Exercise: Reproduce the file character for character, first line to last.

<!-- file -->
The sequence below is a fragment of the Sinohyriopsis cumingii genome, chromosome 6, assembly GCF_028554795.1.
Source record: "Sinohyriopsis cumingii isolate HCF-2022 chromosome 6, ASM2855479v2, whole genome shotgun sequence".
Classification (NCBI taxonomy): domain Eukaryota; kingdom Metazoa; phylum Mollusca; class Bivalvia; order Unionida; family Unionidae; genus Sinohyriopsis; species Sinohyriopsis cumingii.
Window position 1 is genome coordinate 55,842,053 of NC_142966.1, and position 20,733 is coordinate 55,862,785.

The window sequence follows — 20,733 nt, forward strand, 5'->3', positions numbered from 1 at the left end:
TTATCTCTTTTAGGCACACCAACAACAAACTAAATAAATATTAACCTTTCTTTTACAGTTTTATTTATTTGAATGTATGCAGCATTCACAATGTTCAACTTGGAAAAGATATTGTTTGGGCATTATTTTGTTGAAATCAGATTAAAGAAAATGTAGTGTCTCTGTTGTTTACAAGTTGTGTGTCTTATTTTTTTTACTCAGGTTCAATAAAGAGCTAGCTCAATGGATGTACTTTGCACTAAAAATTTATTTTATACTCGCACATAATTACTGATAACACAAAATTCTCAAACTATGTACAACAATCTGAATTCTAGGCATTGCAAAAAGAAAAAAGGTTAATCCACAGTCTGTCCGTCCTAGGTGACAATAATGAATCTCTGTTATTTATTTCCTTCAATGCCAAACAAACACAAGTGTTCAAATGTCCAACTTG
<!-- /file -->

The sequence below is a fragment of the Sinohyriopsis cumingii genome, chromosome 6, assembly GCF_028554795.1.
Source record: "Sinohyriopsis cumingii isolate HCF-2022 chromosome 6, ASM2855479v2, whole genome shotgun sequence".
Classification (NCBI taxonomy): domain Eukaryota; kingdom Metazoa; phylum Mollusca; class Bivalvia; order Unionida; family Unionidae; genus Sinohyriopsis; species Sinohyriopsis cumingii.
Window position 1 is genome coordinate 55,842,053 of NC_142966.1, and position 20,733 is coordinate 55,862,785.

The window sequence follows — 20,733 nt, forward strand, 5'->3', positions numbered from 1 at the left end:
TTATCTCTTTTAGGCACACCAACAACAAACTAAATAAATATTAACCTTTCTTTTACAGTTTTATTTATTTGAATGTATGCAGCATTCACAATGTTCAACTTGGAAAAGATATTGTTTGGGCATTATTTTGTTGAAATCAGATTAAAGAAAATGTAGTGTCTCTGTTGTTTACAAGTTGTGTGTCTTATTTTTTTTACTCAGGTTCAATAAAGAGCTAGCTCAATGGATGTACTTTGCACTAAAAATTTATTTTATACTCGCACATAATTACTGATAACACAAAATTCTCAAACTATGTACAACAATCTGAATTCTAGGCATTGCAAAAAGAAAAAAGGTTAATCCACAGTCTGTCCGTCCTAGGTGACAATAATGAATCTCTGTTATTTATTTCCTTCAATGCCAAACAAACACAAGTGTTCAAATGTCCAACTTG